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Certainties and crapshoots: the top 6 in England’s top divisions

9 July 2013

The absurd unpredictability of the Championship last season can be summarised by the difference between 6th and 22nd; the play offs and relegation. Just 14 points separated these teams – 0.30 points per game – effectively equal to the gap between Arsenal (4th) and Liverpool (7th) in the Premier League.

Fans of Championship clubs often talk about preferring to be in the tiers below the top flight for the sake of enjoyment, and the bookmakers’ odds for the upcoming season help us understand this argument. The table below tells us the probability of each team in the Premier League, Championship and League One have of finishing in their league’s top six next season.

Probability of a top 6 finish

The Premier League’s top four are near-certainties for the top six; Arsenal’s equivalents in the next two divisions have only a 43% chance of making the play offs. Remarkably, all of the teams in League One lie between Liverpool and Newcastle in terms of probability of making the top six, such is the distribution of talent.

In the Premier League, no ‘average’ team truly exists; in the two leagues below, few teams are distinguishable from the average.

Bookmakers’ odds are unadjusted for over-rounds.

2 Comments leave one →
  1. 9 July 2013 10:42 pm

    Apologies, but I have to disagree with the statement that “The table below tells us the probability of each team in the Premier League, Championship and League One have of finishing in their league’s top six next season.”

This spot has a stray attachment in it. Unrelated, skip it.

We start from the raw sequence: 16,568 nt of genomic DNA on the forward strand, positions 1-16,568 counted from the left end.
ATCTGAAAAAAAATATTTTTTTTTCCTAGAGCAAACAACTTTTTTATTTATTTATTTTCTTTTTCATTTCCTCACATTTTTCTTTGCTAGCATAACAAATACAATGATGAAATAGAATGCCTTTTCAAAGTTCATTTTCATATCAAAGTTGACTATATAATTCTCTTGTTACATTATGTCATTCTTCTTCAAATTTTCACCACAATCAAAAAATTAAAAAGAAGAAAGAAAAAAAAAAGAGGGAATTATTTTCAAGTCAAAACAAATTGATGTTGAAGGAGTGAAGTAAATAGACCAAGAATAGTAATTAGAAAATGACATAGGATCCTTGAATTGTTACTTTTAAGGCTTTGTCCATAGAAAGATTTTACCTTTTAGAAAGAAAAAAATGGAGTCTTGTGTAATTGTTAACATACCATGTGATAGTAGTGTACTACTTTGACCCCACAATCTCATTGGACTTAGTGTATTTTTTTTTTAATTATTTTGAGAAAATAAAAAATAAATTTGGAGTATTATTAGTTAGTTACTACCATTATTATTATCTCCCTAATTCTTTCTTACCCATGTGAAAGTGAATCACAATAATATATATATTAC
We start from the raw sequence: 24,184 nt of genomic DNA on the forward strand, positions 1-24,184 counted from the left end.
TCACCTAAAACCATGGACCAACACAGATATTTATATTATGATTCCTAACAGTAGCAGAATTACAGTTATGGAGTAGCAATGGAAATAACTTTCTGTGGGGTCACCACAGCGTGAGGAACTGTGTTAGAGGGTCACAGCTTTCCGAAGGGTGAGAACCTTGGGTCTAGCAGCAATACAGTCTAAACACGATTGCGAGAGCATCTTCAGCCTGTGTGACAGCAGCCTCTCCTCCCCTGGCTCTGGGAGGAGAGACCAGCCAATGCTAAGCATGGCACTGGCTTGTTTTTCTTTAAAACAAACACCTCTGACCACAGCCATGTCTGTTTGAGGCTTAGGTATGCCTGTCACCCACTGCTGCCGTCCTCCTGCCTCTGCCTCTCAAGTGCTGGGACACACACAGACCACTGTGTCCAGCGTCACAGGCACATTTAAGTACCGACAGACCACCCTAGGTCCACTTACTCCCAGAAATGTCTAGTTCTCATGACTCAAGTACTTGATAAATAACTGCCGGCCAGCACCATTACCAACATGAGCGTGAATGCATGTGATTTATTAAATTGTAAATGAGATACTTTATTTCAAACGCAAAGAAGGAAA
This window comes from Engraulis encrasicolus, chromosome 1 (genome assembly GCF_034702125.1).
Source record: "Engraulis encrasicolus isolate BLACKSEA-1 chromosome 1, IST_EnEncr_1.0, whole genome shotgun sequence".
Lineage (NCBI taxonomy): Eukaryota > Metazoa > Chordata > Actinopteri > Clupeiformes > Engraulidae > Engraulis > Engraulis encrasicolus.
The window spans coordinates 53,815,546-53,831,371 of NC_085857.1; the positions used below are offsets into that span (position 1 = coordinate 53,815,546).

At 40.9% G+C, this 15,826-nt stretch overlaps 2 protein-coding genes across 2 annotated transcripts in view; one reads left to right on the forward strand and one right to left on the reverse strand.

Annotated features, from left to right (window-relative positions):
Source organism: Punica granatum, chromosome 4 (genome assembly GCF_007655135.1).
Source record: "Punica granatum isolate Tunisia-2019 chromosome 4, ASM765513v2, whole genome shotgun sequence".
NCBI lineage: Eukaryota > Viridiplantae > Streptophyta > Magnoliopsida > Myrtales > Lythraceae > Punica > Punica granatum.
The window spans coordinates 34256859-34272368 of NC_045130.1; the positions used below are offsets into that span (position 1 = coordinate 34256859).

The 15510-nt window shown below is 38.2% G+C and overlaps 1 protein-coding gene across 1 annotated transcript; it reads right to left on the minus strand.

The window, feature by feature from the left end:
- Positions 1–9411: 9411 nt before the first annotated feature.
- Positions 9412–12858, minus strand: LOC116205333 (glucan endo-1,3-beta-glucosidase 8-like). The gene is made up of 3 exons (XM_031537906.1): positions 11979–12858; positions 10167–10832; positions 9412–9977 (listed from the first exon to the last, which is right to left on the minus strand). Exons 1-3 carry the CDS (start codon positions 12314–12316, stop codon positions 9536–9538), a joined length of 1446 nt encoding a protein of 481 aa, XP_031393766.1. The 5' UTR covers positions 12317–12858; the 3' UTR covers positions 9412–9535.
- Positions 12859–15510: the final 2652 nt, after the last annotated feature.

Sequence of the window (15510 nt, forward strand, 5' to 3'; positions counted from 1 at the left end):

The percentages tell us the probability of you winning a bet on any of those teams finishing in the top 6. That’s very different. Bookies setup the odds to ensure that they are not liable to big losses and so that essentially, they win.

    Here’s the example:

    If you bet £10 on each of the top 6 Championship teams in your list to finish in Top 6, that’s £60 spent. The potential return is £130 if ALL of those make the Top 6 (they won’t).
    If you average the percentages of the top 6 (QPR, Reading, Bolton, Forest, Leicester, Brighton) in your list, you have a 47.76% chance of turning £60 into £130.

    Anyone who knows anything about football knows that it is extremely unlikely, that those 6 will ALL finish in the Top 6. Let’s say, Leicester & Brighton don’t make it into Top 6 (i’ve chosen the lowest percentage teams) then you have a 33.9% chance of turning £60 into £130.

    To put this in perspective, if you go to a roulette table at a Casino and bet on red to come up next, you have a 47.37% chance of winning (it’s not 50% because it could fall on Zero).

    What does this mean? It means that you are more likely to be able to make a profit from predicting whether red or black will come in on a roulette table, than making a profit on the Top 6 finishers in the Championship using the percentages that you have mentioned.

    In a nutshell, the betting odds (and your percentages) are not a guide on who will finish in the Top 6. They have no relation to football. They are related to a system that ensures that bookies WILL NOT lose money on ‘Who will finish in the Top 6’.

    Data is a great thing, but it can be manipulated and his has been here. My opinion – you’ve got as much chance guessing on whether a roulette wheel will fall on red or black, as you have on trusting these statistics on whether a team will finish in the Top 6.

    • 9 July 2013 11:01 pm

      Cheers Colin. I take your point on the probabilities, but I’m not sure I understand the ‘no relation to football’ line? Surely the odds reflect some truth as to the relative strengths and therefore unpredictability of the three leagues?

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